On Michigan’s opening possession of the second half, Muhammad-Ali Abdur-Rahkman had a bit of a mental lapse.
After sophomore forward Moritz Wagner passed the ball out to the junior guard, Abdur-Rahkman took a couple steps back, thinking the shot Wagner just rebounded hit the rim and the Wolverines were working with a fresh shot clock.
Instead, Abdur-Rahkman stood 30-plus feet away from the basket with under five seconds to shoot and both the bench and Maize Rage behind him urging him to pull the trigger.
So he did. And not one person in Crisler Center was surprised when his NBA-range three-pointer found nothing but twine.
That was the kind of night Michigan was having. The Wolverines shot 63 percent from the field, outrebounded Indiana 23-20 and committed just six turnovers.
They could do no wrong.
Those numbers strongly suggest that Michigan has returned to the team we saw in New York — the team that left Madison Square Garden considered not only an NCAA Tournament lock, but had ESPN commentators trying to convince the audience they were watching a top-10 team.
But don’t start taking guesses at where the Wolverines will be playing in the first round of the NCAA Tournament just yet.
Right after returning from New York as the 2K Classic champions, Michigan hit the road again. In their very next game at South Carolina, the Wolverines looked like a different team. Senior guard Zak Irvin lost his handle on the ball — committing eight turnovers — and the pair of Wagner and redshirt sophomore forward DJ Wilson vanished after breaking out on the big stage at the Garden.
Fast forward to Thursday night, and Michigan once again put together two performances in a row that make it look worthy of a top-25 ranking. Its defense prevented two of the Big Ten’s top offenses from scoring over 60 points, and its offense was as precise and efficient as it has ever been.
“We just wanted to continue to play with the same energy and the momentum that we carried over from Illinois,” Irvin said. “I think we’re playing consistent right now as a team. I think we did that for a full 40 minutes. If we do that, we’re gonna be a dangerous team.”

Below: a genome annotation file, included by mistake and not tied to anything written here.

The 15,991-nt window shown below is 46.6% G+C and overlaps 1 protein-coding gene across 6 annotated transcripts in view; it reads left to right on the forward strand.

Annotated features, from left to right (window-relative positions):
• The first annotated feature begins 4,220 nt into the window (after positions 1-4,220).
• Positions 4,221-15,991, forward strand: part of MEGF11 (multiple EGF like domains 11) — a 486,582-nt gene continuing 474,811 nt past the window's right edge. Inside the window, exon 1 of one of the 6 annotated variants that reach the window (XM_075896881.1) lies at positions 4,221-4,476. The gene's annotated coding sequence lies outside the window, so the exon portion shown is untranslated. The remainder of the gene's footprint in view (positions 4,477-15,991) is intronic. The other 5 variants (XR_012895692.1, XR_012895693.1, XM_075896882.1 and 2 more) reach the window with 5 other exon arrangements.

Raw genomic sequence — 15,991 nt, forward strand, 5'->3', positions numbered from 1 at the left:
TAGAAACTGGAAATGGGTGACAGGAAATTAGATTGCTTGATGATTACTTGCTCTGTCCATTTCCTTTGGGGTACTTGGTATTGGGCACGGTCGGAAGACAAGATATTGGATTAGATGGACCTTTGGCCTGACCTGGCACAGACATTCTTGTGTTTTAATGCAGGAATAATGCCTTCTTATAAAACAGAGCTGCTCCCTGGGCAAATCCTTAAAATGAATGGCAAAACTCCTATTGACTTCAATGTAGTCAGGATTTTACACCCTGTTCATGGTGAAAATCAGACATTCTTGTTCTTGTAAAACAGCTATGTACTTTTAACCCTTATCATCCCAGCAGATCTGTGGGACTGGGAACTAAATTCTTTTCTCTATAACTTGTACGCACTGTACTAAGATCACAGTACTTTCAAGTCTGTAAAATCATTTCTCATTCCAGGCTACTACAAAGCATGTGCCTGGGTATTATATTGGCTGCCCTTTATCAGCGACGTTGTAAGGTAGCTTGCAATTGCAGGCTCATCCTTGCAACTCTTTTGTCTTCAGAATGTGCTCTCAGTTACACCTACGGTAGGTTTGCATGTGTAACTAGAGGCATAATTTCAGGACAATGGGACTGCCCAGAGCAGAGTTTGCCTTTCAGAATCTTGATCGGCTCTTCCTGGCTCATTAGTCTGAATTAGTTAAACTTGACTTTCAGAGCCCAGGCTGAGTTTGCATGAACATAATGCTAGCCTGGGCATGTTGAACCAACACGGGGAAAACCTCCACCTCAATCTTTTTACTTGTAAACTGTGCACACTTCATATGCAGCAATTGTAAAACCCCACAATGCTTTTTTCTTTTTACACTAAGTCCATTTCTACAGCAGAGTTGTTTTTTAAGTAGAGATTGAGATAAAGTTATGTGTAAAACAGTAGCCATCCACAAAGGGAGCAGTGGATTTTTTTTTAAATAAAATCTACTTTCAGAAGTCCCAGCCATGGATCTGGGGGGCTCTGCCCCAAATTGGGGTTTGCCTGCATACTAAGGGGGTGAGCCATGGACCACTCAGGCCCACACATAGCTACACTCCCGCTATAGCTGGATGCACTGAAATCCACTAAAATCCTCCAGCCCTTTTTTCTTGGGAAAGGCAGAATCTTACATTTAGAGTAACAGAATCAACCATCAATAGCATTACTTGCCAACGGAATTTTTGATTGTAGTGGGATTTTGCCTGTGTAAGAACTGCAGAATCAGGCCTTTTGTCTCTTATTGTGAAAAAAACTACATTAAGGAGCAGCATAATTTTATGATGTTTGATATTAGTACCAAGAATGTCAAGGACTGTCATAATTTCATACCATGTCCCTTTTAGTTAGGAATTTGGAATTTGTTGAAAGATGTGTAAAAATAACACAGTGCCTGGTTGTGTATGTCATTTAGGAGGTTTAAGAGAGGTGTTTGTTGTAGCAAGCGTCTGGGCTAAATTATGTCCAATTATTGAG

Just a couple weeks ago, many posed questions ranging from the Wolverines’ lack of grit and fortitude to Michigan coach John Beilein’s job security.
Now, two wins later, the question everyone will be asking is how can this team keep doing what has been working well.
Thursday night was the first time each one of Beilein’s “starting seven” showed up and did their respective jobs for an entire game.
That ranged from Abdur-Rahkman holding Indiana guard James Blackmon to four points; Wagner controlling his post matchup with center Thomas Bryant; Irvin and senior guard Derrick Walton making consistent and positive contributions on each end of the floor; and even redshirt junior guard Duncan Robinson and senior forward Mark Donnal coming off the bench and hitting big shots to extend the lead.
When those seven players come together and connect the way they did for 40 minutes, this team shows it is capable of going toe-to-toe with anybody in the country.
But how can the Wolverines keep this going over a stretch of 80 minutes? Or 120 minutes? Or two weeks from now?
What evidence has Michigan given us that suggests it won’t lay an egg when it travels to the Breslin Center on Sunday like it did against the Gamecocks?
Beilein and his players have suggested the team has grown, not only physically, but more importantly, mentally.
“Games aren’t won at halftime, and trophies aren’t given out with time still on the clock,” Walton said. “It’s all about finishing each play, having the same focus that got you there, increasing that to prevail you forward.”
Walton and Irvin realize they combine to form the engine that makes the Wolverines go. Irvin had arguably his worst individual game of the season in South Carolina after one of his best against Southern Methodist. The two varied performances demonstrate that Michigan relies on his consistency now more than ever.
And while Wagner and Wilson have grown tremendously since the start of the season, they’ve yet to show their respective skill in stretches of two or three games.
“There are going to be times when we look like a million bucks and times we’re not ready,” Beilein said. “Don’t forget, (Wilson) and (Wagner) are really evolving yet. They are really playing crunch time minutes for the first time. They are going to do things sometimes they have to learn from.”
Thursday showed what the Wolverines can be: A team that more than belongs in the NCAA Tournament, and a team that deserves a larger share of Big Ten and national attention.
“Personally, as a team that wants to win, we honestly believe that we can make a run in March,” Walton said. “Some things are gonna change, the ball’s not gonna go in like it did tonight every night. You can only control what you can control.”
Now the question becomes how long will this level of performance last?
We’ll find out Sunday in East Lansing.
Carney can be reached at email@example.com or on Twitter @br_carney.